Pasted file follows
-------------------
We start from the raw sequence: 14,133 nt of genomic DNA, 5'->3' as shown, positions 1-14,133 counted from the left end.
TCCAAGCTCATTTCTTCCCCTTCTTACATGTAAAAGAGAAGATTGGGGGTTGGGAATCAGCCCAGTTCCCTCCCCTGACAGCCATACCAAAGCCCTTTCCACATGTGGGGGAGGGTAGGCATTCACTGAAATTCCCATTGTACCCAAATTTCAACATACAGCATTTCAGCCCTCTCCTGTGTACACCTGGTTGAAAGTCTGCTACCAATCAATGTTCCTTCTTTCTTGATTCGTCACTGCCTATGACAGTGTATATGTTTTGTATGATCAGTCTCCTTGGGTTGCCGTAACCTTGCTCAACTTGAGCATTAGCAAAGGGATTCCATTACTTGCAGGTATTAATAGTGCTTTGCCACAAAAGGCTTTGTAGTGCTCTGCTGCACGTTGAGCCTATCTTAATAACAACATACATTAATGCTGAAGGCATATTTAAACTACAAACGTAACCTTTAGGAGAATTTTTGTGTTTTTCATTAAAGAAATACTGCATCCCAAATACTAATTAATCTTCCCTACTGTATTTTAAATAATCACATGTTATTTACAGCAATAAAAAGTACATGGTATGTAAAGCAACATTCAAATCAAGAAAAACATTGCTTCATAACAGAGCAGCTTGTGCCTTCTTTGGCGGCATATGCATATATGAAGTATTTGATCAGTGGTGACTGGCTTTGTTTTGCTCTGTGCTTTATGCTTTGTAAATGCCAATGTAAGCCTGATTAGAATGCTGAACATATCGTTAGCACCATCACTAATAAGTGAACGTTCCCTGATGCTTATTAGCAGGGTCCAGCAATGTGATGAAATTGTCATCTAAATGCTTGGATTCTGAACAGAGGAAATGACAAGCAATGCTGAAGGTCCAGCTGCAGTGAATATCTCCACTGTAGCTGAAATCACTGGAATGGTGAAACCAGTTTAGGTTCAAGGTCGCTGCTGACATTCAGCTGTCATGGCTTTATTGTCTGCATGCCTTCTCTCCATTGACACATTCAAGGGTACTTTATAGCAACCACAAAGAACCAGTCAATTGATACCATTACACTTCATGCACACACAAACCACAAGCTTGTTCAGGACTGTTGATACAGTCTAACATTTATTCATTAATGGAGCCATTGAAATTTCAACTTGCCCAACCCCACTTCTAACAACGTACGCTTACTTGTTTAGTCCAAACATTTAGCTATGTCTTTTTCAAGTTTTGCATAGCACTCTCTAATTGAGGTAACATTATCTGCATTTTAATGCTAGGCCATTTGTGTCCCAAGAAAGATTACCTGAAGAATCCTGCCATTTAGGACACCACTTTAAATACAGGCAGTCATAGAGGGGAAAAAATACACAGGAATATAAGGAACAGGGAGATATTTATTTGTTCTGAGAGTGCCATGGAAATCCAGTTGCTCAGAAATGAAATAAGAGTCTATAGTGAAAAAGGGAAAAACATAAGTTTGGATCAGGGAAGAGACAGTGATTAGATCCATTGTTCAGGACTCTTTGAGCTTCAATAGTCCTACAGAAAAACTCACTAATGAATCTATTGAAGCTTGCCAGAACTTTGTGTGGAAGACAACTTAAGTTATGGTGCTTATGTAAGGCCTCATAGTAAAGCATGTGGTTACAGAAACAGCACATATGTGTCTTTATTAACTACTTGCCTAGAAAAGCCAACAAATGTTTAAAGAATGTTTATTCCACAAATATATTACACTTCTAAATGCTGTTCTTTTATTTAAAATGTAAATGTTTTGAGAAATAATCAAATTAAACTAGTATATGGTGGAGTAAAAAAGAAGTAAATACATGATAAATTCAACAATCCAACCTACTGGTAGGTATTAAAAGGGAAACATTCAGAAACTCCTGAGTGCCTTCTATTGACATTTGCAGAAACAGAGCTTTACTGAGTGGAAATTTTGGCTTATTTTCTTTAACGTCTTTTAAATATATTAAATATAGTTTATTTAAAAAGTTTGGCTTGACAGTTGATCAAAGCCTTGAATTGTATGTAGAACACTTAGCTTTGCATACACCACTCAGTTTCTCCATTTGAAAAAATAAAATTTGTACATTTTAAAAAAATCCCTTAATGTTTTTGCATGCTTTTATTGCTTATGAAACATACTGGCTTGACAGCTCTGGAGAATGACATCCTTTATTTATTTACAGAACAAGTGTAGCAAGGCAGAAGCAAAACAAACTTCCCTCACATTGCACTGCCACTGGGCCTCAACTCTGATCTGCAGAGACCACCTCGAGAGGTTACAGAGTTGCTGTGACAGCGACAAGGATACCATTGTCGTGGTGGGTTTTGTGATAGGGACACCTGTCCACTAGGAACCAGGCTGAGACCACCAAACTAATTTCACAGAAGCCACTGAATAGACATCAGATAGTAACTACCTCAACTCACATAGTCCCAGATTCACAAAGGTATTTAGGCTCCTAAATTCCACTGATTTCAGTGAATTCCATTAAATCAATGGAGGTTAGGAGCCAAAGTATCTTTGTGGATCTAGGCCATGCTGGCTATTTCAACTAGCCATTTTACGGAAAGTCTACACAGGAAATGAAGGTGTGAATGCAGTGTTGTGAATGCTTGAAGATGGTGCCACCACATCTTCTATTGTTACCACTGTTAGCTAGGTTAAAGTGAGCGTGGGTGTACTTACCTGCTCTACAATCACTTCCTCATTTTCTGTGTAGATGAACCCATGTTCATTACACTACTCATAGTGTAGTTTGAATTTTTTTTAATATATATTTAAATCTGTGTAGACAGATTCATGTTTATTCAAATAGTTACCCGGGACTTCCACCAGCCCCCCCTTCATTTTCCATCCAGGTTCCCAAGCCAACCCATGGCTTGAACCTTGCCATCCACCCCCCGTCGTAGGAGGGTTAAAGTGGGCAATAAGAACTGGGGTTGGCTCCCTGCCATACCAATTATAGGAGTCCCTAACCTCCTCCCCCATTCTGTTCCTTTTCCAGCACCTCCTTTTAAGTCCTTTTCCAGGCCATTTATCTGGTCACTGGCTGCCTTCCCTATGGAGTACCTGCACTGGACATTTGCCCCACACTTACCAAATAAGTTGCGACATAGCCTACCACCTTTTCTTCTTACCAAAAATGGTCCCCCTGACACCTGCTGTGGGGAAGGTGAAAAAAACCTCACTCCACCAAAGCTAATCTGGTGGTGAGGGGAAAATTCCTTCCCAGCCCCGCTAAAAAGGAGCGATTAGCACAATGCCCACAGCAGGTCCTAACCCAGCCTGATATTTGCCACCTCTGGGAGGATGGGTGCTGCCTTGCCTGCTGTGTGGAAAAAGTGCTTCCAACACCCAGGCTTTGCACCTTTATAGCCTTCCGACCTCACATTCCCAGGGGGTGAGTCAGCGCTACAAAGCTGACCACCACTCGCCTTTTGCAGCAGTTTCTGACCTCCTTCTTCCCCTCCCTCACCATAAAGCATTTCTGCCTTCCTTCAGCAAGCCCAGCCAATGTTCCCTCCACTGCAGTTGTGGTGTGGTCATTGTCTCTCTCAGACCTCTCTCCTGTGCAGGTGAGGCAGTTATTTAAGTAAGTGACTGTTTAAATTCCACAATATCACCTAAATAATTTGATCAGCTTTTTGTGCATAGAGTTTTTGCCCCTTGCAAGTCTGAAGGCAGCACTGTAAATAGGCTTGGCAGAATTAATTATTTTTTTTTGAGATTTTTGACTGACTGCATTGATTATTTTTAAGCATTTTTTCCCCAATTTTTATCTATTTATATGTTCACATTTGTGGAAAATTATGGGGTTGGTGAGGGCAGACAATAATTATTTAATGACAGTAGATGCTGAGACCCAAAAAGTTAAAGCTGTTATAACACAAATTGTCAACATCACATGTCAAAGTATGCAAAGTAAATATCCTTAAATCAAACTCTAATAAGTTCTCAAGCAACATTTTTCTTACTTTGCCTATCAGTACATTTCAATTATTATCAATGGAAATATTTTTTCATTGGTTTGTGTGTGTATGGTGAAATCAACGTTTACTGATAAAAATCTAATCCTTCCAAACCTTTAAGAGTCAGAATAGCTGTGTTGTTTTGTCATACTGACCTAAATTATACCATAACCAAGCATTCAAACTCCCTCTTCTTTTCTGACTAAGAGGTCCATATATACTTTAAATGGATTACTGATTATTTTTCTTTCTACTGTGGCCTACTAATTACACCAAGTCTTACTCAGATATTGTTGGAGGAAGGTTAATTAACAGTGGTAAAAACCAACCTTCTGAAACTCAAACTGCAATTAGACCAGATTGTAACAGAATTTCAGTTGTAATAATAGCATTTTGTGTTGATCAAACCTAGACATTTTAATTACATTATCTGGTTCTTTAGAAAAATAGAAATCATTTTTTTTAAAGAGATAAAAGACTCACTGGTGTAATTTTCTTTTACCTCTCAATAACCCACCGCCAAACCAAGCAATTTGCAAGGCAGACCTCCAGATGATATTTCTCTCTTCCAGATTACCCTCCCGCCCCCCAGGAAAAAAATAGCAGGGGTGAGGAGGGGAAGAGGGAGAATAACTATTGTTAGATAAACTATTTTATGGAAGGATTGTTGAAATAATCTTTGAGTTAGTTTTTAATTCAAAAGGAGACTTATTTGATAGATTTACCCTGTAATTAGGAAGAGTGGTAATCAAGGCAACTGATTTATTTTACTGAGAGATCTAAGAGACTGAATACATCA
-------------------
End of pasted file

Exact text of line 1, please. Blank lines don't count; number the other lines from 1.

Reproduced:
We start from the raw sequence: 14,133 nt of genomic DNA, 5'->3' as shown, positions 1-14,133 counted from the left end.